Dark Lady Poetry - Jekwu Anyaegbuna




Jekwu Anyaegbuna







They discover you’re a thief the day you bury

your mother. You steal the coffin from that


carpenter, whose head resembles nothing but

a long ridge full of white weeds.


Sympathizers discover and recover their

long-forgotten properties you stole earlier: cups, spoons,


kettles, brooms, calabashes, shirts you are ashamed to wear, towels.

You steal a bible, and place it inside the stolen coffin for your


mother to read inside the grave. You go to confess to that

clergyman who doesn’t believe in God, yet he celebrates Mass,


shouting, “Jesus, Jesus, Jesus.” He tells you that Jesus created God,

and you believe him, believe his avowed forgiveness.


Now your mother enjoys the grave, but you’re restless over the gold

that glitters on her neck, around her fingers. You are night-is-dangerous. Night


protects you as you dig and steal the gold. You think your mother’s embalmed corpse

should not be left to rot away; you cut and auction parts of her body.


Your next daughter is your mother come back without limbs; and your mother

says she wants to punish you for amputating her corpse: a clear dream last night.


Your next son is a hawk, a fall-and-pick-and-run-and-hide: part of the punishment.

Expect more because your mother is a crippled corpse, a great disability in heaven.





New Factory




My new factory manufactures Holy Spirits,

so you can buy one and get really possessed, and

cast out demons, and make the blind see and

immediately recognise that red is red, the colour

of fire and blood. You can resell my Holy Spirit

to someone else; my products are transferable.


Never doubt how a blind person gets to know

the colour of fire is red: Has he ever seen fire

before being sighted? Miracle. Has he ever seen blood before?

Why does he say the colour he sees is red?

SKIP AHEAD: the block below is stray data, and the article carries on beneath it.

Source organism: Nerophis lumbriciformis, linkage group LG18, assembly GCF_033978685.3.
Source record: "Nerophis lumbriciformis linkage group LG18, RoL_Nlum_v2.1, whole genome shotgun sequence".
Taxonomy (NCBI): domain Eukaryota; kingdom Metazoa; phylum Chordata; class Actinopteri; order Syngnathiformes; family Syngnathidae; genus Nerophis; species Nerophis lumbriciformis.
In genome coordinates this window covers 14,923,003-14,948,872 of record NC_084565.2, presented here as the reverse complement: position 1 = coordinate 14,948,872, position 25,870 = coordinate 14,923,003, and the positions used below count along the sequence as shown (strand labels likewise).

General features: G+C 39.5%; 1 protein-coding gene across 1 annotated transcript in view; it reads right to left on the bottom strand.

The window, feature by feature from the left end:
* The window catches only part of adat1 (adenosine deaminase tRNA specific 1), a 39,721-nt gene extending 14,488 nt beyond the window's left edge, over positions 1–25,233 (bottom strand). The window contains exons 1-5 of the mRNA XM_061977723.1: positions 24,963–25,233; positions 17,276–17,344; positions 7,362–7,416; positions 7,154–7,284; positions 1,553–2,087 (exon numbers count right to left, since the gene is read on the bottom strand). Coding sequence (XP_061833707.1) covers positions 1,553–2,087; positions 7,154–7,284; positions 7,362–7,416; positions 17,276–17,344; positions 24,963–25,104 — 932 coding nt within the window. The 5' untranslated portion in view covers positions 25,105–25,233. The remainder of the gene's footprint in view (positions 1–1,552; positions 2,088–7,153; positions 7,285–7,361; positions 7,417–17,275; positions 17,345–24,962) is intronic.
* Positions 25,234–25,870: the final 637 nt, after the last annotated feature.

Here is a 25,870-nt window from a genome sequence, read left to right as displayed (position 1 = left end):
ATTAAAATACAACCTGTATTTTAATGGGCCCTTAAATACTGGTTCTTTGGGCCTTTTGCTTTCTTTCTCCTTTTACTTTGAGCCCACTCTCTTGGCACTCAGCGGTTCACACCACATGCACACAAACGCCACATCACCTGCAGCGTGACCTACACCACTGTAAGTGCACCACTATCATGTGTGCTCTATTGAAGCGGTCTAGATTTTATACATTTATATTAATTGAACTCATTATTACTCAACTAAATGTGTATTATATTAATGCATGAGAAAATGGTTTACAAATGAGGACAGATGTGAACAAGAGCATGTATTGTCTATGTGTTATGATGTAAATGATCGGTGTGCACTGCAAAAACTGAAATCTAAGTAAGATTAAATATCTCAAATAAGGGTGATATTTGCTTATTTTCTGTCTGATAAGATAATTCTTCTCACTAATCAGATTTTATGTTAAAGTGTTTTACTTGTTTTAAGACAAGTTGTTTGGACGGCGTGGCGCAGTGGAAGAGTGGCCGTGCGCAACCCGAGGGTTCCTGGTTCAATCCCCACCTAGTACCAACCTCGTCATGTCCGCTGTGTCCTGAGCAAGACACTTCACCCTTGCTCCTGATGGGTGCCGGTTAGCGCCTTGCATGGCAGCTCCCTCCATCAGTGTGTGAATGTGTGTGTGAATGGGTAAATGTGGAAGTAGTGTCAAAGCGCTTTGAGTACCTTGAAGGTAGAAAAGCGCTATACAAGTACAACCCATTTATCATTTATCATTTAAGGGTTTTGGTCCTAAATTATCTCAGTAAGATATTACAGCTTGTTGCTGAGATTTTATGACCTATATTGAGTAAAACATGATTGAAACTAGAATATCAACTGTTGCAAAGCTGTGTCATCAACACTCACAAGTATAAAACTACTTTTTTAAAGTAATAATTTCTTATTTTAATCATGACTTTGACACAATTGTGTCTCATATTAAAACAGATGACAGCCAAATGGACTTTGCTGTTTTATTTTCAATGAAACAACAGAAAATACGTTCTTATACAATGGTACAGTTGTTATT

The Holy Spirit I produce remains impotent on doubters.

Doubters don’t buy my products; only believers do.


My new factory manufactures salvation. This product

is free but we distribute it like raffle draws every Sunday.

Employees that fail to work on Sundays miss this product,

and their bought Holy Spirits, even the most expensive, do not

bear enough fire to attack demons. Demons rejoice when such

absentees shout, “Holy Ghost fire.”


In my new factory, tithes and offerings are constitutional.

The Holy Spirit you purchase does not work for you

unless your tithes and offerings are consistent. Several

rounds of offering per Sunday ignites the fire in your

purchased Holy Spirit. After all, a hungry prophet only sees doom;

a well-fed prophet sees progress and prosperity.


My new factory has been ordained by bishops, and soon

it will grow into a big church, provided we sell more and

more Holy Spirits to believers, gullible enough to resell

and convert other believers in another factory to see the power

and potency in my products. My new factory will move into a

big warehouse soon!






Mouth Gun



You are the cockroach that commits the crime

for which rat is blamed. You use your mouth to cut

down a tree, to cover your shame with the leaves.


You are an owl that brags, that dirty-mouthed

owl that says, “ Whenever my mother is to be buried, I will

dig the grave with my mouth and feed all birds

to the brims of their stomachs.”


Then your mother dies, suddenly, of hunger,

and boils come visiting you; some sit on your

cheeks, others inside your mouth. Your cheeks are

bulging; your mouth is bulging. The birds are

waiting to be fed. And the grave has not been dug.

Your mouth is a gun that aims at nothing, but shoots itself.







Jekwu Anyaegbuna was born and educated in Nigeria. He took his first degree from the University of Ilorin. He was a participant in the 2009 Farafina Trust Creative Writing Workshop organized by Chimamanda Ngozi Adichie.  He lives, works, and writes in Lagos.  His work is forthcoming in Vox Poetica and Breadcrumb Scabs magazines.